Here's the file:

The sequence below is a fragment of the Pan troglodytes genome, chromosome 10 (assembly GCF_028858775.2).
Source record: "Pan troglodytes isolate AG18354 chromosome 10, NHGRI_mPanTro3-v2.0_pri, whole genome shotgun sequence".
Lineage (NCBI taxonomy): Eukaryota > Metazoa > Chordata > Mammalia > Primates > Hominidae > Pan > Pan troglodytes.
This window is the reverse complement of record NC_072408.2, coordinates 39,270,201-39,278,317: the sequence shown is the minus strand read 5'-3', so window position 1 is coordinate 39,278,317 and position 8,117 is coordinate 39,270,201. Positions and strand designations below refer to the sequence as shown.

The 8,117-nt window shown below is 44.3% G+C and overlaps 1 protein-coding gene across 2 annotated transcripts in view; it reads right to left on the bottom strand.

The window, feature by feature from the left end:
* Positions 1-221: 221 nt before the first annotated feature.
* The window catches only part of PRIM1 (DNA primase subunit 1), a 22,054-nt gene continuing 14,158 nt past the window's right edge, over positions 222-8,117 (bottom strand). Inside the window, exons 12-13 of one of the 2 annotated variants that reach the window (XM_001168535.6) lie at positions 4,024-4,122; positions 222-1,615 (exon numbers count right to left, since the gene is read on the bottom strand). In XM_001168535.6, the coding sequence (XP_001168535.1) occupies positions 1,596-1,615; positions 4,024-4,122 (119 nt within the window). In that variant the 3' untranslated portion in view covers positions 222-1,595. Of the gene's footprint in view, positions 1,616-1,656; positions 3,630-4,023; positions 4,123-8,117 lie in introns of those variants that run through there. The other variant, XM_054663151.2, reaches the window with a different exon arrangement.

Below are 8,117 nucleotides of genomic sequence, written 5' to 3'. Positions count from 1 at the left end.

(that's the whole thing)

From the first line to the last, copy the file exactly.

The sequence below is a fragment of the Pan troglodytes genome, chromosome 10 (assembly GCF_028858775.2).
Source record: "Pan troglodytes isolate AG18354 chromosome 10, NHGRI_mPanTro3-v2.0_pri, whole genome shotgun sequence".
Lineage (NCBI taxonomy): Eukaryota > Metazoa > Chordata > Mammalia > Primates > Hominidae > Pan > Pan troglodytes.
This window is the reverse complement of record NC_072408.2, coordinates 39,270,201-39,278,317: the sequence shown is the minus strand read 5'-3', so window position 1 is coordinate 39,278,317 and position 8,117 is coordinate 39,270,201. Positions and strand designations below refer to the sequence as shown.

The 8,117-nt window shown below is 44.3% G+C and overlaps 1 protein-coding gene across 2 annotated transcripts in view; it reads right to left on the bottom strand.

The window, feature by feature from the left end:
* Positions 1-221: 221 nt before the first annotated feature.
* The window catches only part of PRIM1 (DNA primase subunit 1), a 22,054-nt gene continuing 14,158 nt past the window's right edge, over positions 222-8,117 (bottom strand). Inside the window, exons 12-13 of one of the 2 annotated variants that reach the window (XM_001168535.6) lie at positions 4,024-4,122; positions 222-1,615 (exon numbers count right to left, since the gene is read on the bottom strand). In XM_001168535.6, the coding sequence (XP_001168535.1) occupies positions 1,596-1,615; positions 4,024-4,122 (119 nt within the window). In that variant the 3' untranslated portion in view covers positions 222-1,595. Of the gene's footprint in view, positions 1,616-1,656; positions 3,630-4,023; positions 4,123-8,117 lie in introns of those variants that run through there. The other variant, XM_054663151.2, reaches the window with a different exon arrangement.

Below are 8,117 nucleotides of genomic sequence, written 5' to 3'. Positions count from 1 at the left end.